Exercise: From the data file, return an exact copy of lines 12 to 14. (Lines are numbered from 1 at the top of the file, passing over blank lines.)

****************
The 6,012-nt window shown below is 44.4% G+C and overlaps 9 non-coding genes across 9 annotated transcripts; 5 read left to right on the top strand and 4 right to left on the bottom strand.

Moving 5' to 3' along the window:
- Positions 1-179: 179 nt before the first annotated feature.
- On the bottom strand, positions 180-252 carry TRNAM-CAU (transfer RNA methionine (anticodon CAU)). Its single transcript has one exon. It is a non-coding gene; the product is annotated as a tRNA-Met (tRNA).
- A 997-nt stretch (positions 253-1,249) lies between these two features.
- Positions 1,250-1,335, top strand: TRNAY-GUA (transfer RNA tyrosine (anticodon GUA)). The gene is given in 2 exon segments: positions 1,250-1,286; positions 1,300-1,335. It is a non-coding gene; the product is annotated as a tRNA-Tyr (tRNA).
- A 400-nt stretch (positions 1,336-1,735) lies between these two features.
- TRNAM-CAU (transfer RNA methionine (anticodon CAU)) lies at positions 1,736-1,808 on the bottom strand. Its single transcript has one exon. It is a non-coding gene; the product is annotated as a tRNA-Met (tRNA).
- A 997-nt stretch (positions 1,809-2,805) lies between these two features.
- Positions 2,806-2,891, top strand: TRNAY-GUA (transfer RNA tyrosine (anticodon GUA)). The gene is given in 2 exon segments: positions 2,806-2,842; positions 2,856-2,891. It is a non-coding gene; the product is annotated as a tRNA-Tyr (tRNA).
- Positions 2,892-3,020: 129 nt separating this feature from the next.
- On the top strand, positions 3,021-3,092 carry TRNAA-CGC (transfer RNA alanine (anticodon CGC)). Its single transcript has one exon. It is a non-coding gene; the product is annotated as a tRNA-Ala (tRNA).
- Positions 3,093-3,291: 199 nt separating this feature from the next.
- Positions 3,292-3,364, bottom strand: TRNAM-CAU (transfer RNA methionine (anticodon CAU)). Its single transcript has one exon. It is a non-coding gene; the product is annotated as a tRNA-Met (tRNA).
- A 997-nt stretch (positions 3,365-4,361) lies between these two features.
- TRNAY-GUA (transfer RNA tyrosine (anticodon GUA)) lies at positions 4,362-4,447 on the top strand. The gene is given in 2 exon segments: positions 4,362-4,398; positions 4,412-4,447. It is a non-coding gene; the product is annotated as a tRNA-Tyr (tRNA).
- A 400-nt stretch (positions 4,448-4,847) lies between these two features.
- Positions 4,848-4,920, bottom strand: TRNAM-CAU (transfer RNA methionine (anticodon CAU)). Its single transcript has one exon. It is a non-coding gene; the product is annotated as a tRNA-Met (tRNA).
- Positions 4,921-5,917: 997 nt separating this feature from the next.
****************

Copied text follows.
- On the top strand, positions 3,021-3,092 carry TRNAA-CGC (transfer RNA alanine (anticodon CGC)). Its single transcript has one exon. It is a non-coding gene; the product is annotated as a tRNA-Ala (tRNA).
- Positions 3,093-3,291: 199 nt separating this feature from the next.
- Positions 3,292-3,364, bottom strand: TRNAM-CAU (transfer RNA methionine (anticodon CAU)). Its single transcript has one exon. It is a non-coding gene; the product is annotated as a tRNA-Met (tRNA).